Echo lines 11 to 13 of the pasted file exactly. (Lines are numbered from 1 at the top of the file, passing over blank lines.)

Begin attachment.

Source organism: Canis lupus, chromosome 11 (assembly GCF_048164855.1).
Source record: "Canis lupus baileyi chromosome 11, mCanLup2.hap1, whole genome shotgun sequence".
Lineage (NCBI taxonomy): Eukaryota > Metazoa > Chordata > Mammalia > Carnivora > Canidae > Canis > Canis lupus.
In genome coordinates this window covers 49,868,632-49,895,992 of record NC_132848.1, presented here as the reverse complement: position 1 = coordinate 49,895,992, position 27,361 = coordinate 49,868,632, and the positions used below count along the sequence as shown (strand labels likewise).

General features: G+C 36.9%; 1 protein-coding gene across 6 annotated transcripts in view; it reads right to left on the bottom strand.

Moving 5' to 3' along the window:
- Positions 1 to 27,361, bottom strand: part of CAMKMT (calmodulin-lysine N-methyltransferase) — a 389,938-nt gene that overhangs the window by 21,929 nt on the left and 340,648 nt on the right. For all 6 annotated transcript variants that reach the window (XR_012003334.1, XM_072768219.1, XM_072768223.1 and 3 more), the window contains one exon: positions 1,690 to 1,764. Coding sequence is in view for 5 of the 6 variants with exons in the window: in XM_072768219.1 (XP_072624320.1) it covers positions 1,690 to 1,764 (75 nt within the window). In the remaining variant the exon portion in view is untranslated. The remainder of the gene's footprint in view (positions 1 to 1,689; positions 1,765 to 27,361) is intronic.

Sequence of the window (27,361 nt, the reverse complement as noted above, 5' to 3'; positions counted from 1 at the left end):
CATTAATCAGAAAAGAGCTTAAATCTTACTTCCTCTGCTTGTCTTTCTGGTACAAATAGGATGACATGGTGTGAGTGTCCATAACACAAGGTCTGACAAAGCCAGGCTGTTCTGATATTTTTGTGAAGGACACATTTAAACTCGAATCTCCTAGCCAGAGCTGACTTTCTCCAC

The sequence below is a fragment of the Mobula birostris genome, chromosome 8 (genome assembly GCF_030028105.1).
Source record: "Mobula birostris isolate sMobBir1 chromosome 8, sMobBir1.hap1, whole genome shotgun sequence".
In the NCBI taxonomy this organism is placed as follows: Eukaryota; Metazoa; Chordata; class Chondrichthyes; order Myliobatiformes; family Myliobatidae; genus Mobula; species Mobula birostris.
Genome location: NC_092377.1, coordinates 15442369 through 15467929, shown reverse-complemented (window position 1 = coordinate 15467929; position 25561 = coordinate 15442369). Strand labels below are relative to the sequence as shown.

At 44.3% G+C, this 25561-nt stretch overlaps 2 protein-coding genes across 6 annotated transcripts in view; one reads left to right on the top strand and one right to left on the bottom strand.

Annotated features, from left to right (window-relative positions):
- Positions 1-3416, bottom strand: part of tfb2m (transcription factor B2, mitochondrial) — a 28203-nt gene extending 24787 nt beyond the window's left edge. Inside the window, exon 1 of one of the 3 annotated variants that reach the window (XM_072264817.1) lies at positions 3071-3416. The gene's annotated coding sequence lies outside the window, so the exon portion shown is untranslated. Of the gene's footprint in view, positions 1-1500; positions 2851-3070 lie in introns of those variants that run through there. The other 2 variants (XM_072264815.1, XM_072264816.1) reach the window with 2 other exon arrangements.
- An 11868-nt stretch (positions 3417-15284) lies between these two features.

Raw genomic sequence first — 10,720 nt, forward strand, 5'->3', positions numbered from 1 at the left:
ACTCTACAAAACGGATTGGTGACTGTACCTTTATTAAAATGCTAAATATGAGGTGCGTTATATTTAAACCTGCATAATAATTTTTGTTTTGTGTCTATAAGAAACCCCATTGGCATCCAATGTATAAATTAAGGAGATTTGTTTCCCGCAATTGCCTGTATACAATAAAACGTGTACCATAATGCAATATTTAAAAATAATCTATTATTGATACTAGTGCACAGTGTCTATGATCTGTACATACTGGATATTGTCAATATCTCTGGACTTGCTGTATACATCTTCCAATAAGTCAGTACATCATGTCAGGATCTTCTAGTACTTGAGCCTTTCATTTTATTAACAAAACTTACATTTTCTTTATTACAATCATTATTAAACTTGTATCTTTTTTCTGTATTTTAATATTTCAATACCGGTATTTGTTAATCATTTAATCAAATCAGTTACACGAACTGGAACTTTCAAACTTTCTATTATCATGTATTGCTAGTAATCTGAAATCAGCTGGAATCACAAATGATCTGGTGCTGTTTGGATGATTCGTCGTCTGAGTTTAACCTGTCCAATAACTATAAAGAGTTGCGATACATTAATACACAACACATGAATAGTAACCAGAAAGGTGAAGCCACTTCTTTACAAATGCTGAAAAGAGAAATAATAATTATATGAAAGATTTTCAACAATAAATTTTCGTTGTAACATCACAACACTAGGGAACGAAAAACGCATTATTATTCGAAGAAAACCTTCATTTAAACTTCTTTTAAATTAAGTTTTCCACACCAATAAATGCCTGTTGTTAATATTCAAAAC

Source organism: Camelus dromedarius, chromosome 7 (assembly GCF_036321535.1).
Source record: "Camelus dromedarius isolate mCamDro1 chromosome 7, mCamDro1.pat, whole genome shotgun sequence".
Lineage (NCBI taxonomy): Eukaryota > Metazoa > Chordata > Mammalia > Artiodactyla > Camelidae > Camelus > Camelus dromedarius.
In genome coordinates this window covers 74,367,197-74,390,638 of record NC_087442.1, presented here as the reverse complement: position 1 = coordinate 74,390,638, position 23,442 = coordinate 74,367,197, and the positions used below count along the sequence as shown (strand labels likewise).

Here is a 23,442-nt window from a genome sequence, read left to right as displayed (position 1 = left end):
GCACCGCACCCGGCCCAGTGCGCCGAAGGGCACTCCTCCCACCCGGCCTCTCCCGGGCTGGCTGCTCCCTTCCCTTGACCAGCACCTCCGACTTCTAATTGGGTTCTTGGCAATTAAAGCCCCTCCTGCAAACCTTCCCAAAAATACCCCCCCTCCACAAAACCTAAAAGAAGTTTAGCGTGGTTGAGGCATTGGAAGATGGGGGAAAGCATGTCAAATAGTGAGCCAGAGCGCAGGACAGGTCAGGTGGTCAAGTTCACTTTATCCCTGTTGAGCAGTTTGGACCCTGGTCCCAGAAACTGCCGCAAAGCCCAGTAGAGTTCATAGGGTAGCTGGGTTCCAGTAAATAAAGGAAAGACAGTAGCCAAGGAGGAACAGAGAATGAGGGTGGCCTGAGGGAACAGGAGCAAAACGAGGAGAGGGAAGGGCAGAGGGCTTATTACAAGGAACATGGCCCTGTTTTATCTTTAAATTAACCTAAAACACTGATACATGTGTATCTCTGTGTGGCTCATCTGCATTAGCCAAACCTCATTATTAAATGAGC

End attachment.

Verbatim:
Source record: "Mobula birostris isolate sMobBir1 chromosome 8, sMobBir1.hap1, whole genome shotgun sequence".
In the NCBI taxonomy this organism is placed as follows: Eukaryota; Metazoa; Chordata; class Chondrichthyes; order Myliobatiformes; family Myliobatidae; genus Mobula; species Mobula birostris.
Genome location: NC_092377.1, coordinates 15442369 through 15467929, shown reverse-complemented (window position 1 = coordinate 15467929; position 25561 = coordinate 15442369). Strand labels below are relative to the sequence as shown.